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Reading War Of The Worlds, Book One, Chapter Two

Many people in Berkshire, Surrey and Middlesex must have seen the fall of it… p. 249

 This was one of the things I loved about this story when I was young and listening to the musical version. I knew these place names…I lived in Surrey. It was the 1970s, almost 80 years after the book was written, but it wasn’t hard to picture the setting. We spent Sundays going for walks through the very countryside he travels.

Reading it now (over 30 years after we moved far away from Surrey) I had to go and look up places like Chertsey, Ottershaw and Woking and make sure I hadn’t made this up. Sure enough, my old hometown is definitely in the vicinity, and there are plenty of place names on the map that I recognise here.

He approached the mass, surprised at the size and moreso at the shape…p.250

The writer in me is wondering how the narrator knows this. I’m going to assume that Ogilvy meets up with him later and relates this. My critique group would never let me away with this kind of perspective shift (unexplained) these days. Modern readers are so demanding. Sigh.

(I’m so nervous for Ogilvy. Not just because I remember what’s coming, from the album, but because Wells says “poor Ogilvy” the firsttime he mentions him in this chapter. You know that can’t be good. Foreshadowing, people!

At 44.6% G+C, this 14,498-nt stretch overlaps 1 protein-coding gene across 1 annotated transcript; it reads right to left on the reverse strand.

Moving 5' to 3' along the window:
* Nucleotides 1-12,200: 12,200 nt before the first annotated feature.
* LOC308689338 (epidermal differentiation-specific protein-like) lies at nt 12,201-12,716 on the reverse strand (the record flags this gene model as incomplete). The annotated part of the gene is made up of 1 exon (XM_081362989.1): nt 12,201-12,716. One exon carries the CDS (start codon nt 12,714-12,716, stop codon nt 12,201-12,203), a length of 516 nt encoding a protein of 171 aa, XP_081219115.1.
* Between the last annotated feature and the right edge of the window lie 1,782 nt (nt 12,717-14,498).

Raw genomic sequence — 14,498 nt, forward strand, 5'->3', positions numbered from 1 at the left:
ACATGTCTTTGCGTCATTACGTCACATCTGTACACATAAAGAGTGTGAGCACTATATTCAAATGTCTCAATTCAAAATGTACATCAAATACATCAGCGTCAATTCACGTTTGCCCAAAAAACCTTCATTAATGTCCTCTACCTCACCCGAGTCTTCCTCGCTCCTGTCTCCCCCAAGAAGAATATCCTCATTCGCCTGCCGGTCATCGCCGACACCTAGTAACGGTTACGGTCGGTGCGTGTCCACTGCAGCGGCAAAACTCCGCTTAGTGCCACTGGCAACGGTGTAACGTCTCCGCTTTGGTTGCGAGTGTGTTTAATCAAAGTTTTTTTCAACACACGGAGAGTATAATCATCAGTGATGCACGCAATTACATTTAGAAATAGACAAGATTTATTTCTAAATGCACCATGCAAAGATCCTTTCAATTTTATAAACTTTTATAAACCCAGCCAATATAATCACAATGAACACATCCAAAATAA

He met a wagonerandtriedto make him understand, but the tale he told and his appearance were so wild — his hat had fallen off in the pit — that hte man simply drove on. p 251

Heavens! Imagine being seen without your hat! Clearly, a madman. ;)

One can imagine them, covered with sand, excited and disordered, running up the little street in the bright sunlight just as the shop folks weretaking down their shutters and people were opening their bedroom windows… p. 252

Poignant and foreshadowy. Tension builds…

Chapter Two Notes

Wells is doing a good job of writing a suspense thriller, here. We know it’s going to go bad, from everything he’s said so far, but still he lets us see the excitement of Ogilvy the astronomer and Henderson the journlist as these two men of curiosity investigate the most exciting new thing that’s ever happened to them. He really takes his time, building up the World ThatWas, without boring the reader.

I feel compelled to read on, how about you?